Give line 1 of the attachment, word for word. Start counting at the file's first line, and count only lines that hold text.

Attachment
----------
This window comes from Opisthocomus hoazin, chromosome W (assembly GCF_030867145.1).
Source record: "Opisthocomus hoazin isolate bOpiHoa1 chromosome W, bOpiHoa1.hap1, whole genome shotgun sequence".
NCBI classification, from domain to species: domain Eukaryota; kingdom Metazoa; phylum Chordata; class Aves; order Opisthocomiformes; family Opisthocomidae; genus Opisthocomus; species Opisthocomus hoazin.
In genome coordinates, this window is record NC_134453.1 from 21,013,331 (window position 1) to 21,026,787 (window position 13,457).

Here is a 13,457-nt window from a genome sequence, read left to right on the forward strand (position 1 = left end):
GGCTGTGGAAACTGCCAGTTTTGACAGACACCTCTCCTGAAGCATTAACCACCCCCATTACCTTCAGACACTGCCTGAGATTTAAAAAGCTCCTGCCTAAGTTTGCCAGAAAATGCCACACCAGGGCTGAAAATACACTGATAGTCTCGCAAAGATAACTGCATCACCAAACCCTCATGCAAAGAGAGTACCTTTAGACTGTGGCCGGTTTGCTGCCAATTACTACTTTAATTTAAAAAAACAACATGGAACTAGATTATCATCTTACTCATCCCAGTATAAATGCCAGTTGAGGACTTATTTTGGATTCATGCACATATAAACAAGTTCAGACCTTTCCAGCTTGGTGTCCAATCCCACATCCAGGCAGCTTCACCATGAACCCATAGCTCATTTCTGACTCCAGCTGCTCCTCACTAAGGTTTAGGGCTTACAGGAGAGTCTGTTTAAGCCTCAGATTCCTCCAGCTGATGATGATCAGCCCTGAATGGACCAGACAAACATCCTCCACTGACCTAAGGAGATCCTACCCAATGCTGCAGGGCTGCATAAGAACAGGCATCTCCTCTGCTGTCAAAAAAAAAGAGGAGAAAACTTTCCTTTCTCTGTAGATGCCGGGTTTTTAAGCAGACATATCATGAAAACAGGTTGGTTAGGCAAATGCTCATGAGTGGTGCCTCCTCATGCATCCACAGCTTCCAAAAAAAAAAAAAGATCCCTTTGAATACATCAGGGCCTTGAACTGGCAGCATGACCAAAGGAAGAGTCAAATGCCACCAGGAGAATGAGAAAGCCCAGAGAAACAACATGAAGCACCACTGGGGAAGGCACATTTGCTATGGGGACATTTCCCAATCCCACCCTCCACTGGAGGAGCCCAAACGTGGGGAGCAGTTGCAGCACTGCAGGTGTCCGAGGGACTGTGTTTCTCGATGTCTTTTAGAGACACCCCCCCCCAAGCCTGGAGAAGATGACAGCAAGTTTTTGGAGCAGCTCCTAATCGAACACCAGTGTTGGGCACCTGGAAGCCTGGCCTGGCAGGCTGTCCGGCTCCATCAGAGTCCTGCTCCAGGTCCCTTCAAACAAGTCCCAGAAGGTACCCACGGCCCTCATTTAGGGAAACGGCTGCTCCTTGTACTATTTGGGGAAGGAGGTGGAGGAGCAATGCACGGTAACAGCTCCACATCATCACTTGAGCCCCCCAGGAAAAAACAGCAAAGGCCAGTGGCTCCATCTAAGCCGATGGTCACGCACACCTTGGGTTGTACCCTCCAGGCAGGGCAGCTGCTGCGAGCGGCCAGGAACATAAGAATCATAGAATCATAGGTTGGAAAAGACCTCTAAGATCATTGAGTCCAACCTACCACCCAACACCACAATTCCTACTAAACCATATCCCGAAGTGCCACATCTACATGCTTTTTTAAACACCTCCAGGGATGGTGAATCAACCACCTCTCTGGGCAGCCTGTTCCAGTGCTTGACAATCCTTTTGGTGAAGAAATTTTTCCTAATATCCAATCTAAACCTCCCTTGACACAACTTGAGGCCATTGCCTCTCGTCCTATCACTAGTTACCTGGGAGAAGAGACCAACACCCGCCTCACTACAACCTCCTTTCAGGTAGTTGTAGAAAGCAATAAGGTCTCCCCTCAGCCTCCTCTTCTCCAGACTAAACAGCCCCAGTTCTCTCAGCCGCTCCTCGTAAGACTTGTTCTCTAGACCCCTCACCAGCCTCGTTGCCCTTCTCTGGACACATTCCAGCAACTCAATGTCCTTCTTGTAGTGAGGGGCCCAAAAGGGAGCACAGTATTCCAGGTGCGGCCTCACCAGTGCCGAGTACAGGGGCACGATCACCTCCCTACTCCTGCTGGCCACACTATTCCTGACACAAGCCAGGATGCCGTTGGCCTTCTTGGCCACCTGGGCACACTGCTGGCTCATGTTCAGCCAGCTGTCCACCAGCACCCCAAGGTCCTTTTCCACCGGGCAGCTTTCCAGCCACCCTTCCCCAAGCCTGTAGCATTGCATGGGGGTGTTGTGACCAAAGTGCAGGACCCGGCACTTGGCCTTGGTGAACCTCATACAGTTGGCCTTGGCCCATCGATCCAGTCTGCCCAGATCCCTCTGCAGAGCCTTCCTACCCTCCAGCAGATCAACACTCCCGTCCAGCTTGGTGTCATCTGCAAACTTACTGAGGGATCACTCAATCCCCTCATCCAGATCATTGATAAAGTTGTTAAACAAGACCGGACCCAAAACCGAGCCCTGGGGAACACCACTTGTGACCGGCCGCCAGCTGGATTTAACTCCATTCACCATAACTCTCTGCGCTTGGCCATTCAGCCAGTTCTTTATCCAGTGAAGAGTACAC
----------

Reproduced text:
This window comes from Opisthocomus hoazin, chromosome W (assembly GCF_030867145.1).